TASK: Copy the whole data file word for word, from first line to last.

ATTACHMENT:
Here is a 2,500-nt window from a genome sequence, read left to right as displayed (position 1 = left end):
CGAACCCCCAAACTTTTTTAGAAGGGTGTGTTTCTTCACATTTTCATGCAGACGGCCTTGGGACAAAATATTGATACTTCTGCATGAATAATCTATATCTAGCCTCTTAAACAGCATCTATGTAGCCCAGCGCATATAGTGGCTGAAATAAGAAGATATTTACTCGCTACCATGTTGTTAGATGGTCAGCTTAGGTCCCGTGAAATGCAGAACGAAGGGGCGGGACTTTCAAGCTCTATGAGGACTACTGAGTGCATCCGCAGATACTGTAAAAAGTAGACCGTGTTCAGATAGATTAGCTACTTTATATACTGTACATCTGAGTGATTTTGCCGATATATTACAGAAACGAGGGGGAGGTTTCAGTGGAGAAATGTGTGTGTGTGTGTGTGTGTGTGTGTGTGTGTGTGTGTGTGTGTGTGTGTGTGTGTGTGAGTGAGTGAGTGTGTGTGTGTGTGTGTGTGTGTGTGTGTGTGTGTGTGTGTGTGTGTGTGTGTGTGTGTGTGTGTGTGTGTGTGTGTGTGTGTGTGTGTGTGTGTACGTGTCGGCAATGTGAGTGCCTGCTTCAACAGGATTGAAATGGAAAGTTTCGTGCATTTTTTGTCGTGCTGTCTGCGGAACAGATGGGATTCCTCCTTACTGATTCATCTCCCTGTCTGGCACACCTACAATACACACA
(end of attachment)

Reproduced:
Here is a 2,500-nt window from a genome sequence, read left to right as displayed (position 1 = left end):
CGAACCCCCAAACTTTTTTAGAAGGGTGTGTTTCTTCACATTTTCATGCAGACGGCCTTGGGACAAAATATTGATACTTCTGCATGAATAATCTATATCTAGCCTCTTAAACAGCATCTATGTAGCCCAGCGCATATAGTGGCTGAAATAAGAAGATATTTACTCGCTACCATGTTGTTAGATGGTCAGCTTAGGTCCCGTGAAATGCAGAACGAAGGGGCGGGACTTTCAAGCTCTATGAGGACTACTGAGTGCATCCGCAGATACTGTAAAAAGTAGACCGTGTTCAGATAGATTAGCTACTTTATATACTGTACATCTGAGTGATTTTGCCGATATATTACAGAAACGAGGGGGAGGTTTCAGTGGAGAAATGTGTGTGTGTGTGTGTGTGTGTGTGTGTGTGTGTGTGTGTGTGTGTGTGTGTGTGTGTGAGTGAGTGAGTGTGTGTGTGTGTGTGTGTGTGTGTGTGTGTGTGTGTGTGTGTGTGTGTGTGTGTGTGTGTGTGTGTGTGTGTGTGTGTGTGTGTGTGTGTGTGTACGTGTCGGCAATGTGAGTGCCTGCTTCAACAGGATTGAAATGGAAAGTTTCGTGCATTTTTTGTCGTGCTGTCTGCGGAACAGATGGGATTCCTCCTTACTGATTCATCTCCCTGTCTGGCACACCTACAATACACACA